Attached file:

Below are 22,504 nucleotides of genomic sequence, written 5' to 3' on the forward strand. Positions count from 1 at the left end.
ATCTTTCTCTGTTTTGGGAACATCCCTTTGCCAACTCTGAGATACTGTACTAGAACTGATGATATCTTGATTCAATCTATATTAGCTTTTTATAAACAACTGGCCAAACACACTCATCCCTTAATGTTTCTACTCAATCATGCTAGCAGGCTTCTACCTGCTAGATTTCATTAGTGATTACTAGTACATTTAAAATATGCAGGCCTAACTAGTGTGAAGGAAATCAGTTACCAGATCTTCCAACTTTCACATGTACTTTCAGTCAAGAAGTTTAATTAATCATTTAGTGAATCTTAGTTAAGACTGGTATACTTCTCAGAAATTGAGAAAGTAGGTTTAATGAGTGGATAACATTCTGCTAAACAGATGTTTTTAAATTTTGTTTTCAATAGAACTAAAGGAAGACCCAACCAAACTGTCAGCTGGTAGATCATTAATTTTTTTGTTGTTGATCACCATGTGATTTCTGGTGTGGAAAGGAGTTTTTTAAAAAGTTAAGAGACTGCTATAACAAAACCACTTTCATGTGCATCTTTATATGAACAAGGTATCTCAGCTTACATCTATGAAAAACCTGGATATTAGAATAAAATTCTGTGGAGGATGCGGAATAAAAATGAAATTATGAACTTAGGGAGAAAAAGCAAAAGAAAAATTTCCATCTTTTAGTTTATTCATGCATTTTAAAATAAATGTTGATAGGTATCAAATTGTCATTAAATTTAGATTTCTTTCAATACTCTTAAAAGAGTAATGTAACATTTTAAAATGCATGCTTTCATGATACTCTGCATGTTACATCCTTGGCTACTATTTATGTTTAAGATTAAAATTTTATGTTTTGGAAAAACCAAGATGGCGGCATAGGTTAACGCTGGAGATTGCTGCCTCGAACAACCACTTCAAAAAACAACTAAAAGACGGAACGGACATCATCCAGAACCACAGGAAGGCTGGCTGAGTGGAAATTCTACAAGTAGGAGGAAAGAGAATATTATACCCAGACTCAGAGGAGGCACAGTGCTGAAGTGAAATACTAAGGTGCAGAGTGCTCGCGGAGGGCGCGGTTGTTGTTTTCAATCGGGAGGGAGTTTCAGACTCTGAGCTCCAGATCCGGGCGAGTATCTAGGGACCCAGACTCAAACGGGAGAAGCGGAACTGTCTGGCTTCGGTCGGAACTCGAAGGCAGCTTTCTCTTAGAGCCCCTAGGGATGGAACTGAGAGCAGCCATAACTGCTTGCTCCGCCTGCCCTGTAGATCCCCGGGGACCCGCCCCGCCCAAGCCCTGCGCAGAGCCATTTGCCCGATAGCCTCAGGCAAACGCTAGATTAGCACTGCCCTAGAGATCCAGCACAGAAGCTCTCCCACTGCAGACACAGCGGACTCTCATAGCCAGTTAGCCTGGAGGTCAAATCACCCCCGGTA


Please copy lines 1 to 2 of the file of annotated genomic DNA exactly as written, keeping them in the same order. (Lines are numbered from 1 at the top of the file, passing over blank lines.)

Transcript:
Below are 22,504 nucleotides of genomic sequence, written 5' to 3' on the forward strand. Positions count from 1 at the left end.
ATCTTTCTCTGTTTTGGGAACATCCCTTTGCCAACTCTGAGATACTGTACTAGAACTGATGATATCTTGATTCAATCTATATTAGCTTTTTATAAACAACTGGCCAAACACACTCATCCCTTAATGTTTCTACTCAATCATGCTAGCAGGCTTCTACCTGCTAGATTTCATTAGTGATTACTAGTACATTTAAAATATGCAGGCCTAACTAGTGTGAAGGAAATCAGTTACCAGATCTTCCAACTTTCACATGTACTTTCAGTCAAGAAGTTTAATTAATCATTTAGTGAATCTTAGTTAAGACTGGTATACTTCTCAGAAATTGAGAAAGTAGGTTTAATGAGTGGATAACATTCTGCTAAACAGATGTTTTTAAATTTTGTTTTCAATAGAACTAAAGGAAGACCCAACCAAACTGTCAGCTGGTAGATCATTAATTTTTTTGTTGTTGATCACCATGTGATTTCTGGTGTGGAAAGGAGTTTTTTAAAAAGTTAAGAGACTGCTATAACAAAACCACTTTCATGTGCATCTTTATATGAACAAGGTATCTCAGCTTACATCTATGAAAAACCTGGATATTAGAATAAAATTCTGTGGAGGATGCGGAATAAAAATGAAATTATGAACTTAGGGAGAAAAAGCAAAAGAAAAATTTCCATCTTTTAGTTTATTCATGCATTTTAAAATAAATGTTGATAGGTATCAAATTGTCATTAAATTTAGATTTCTTTCAATACTCTTAAAAGAGTAATGTAACATTTTAAAATGCATGCTTTCATGATACTCTGCATGTTACATCCTTGGCTACTATTTATGTTTAAGATTAAAATTTTATGTTTTGGAAAAACCAAGATGGCGGCATAGGTTAACGCTGGAGATTGCTGCCTCGAACAACCACTTCAAAAAACAACTAAAAGACGGAACGGACATCATCCAGAACCACAGGAAGGCTGGCTGAGTGGAAATTCTACAAGTAGGAGGAAAGAGAATATTATACCCAGACTCAGAGGAGGCACAGTGCTGAAGTGAAATACTAAGGTGCAGAGTGCTCGCGGAGGGCGCGGTTGTTGTTTTCAATCGGGAGGGAGTTTCAGACTCTGAGCTCCAGATCCGGGCGAGTATCTAGGGACCCAGACTCAAACGGGAGAAGCGGAACTGTCTGGCTTCGGTCGGAACTCGAAGGCAGCTTTCTCTTAGAGCCCCTAGGGATGGAACTGAGAGCAGCCATAACTGCTTGCTCCGCCTGCCCTGTAGATCCCCGGGGACCCGCCCCGCCCAAGCCCTGCGCAGAGCCATTTGCCCGATAGCCTCAGGCAAACGCTAGATTAGCACTGCCCTAGAGATCCAGCACAGAAGCTCTCCCACTGCAGACACAGCGGACTCTCATAGCCAGTTAGCCTGGAGGTCAAATCACCCCCGGTA